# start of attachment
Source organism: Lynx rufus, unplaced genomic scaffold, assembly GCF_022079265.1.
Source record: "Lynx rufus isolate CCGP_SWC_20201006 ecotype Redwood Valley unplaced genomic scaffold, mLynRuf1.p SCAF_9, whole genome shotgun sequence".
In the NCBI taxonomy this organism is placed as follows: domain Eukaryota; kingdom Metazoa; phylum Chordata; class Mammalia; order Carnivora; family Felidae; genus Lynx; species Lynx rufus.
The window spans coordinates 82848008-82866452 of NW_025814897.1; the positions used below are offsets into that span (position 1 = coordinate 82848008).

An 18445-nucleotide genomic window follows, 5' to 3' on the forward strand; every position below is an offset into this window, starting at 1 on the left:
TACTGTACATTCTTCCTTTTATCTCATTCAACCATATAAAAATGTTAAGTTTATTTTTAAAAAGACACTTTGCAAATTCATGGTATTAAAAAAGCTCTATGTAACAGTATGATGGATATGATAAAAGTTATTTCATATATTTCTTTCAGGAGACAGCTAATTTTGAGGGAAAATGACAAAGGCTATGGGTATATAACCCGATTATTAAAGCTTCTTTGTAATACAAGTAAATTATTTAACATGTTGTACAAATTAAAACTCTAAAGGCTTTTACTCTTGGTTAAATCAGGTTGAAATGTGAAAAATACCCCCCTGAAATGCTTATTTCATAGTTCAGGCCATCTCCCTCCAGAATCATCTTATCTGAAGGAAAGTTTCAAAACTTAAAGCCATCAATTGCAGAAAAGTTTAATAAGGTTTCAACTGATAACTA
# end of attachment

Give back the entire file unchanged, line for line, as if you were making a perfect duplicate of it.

Source organism: Lynx rufus, unplaced genomic scaffold, assembly GCF_022079265.1.
Source record: "Lynx rufus isolate CCGP_SWC_20201006 ecotype Redwood Valley unplaced genomic scaffold, mLynRuf1.p SCAF_9, whole genome shotgun sequence".
In the NCBI taxonomy this organism is placed as follows: domain Eukaryota; kingdom Metazoa; phylum Chordata; class Mammalia; order Carnivora; family Felidae; genus Lynx; species Lynx rufus.
The window spans coordinates 82848008-82866452 of NW_025814897.1; the positions used below are offsets into that span (position 1 = coordinate 82848008).

An 18445-nucleotide genomic window follows, 5' to 3' on the forward strand; every position below is an offset into this window, starting at 1 on the left:
TACTGTACATTCTTCCTTTTATCTCATTCAACCATATAAAAATGTTAAGTTTATTTTTAAAAAGACACTTTGCAAATTCATGGTATTAAAAAAGCTCTATGTAACAGTATGATGGATATGATAAAAGTTATTTCATATATTTCTTTCAGGAGACAGCTAATTTTGAGGGAAAATGACAAAGGCTATGGGTATATAACCCGATTATTAAAGCTTCTTTGTAATACAAGTAAATTATTTAACATGTTGTACAAATTAAAACTCTAAAGGCTTTTACTCTTGGTTAAATCAGGTTGAAATGTGAAAAATACCCCCCTGAAATGCTTATTTCATAGTTCAGGCCATCTCCCTCCAGAATCATCTTATCTGAAGGAAAGTTTCAAAACTTAAAGCCATCAATTGCAGAAAAGTTTAATAAGGTTTCAACTGATAACTA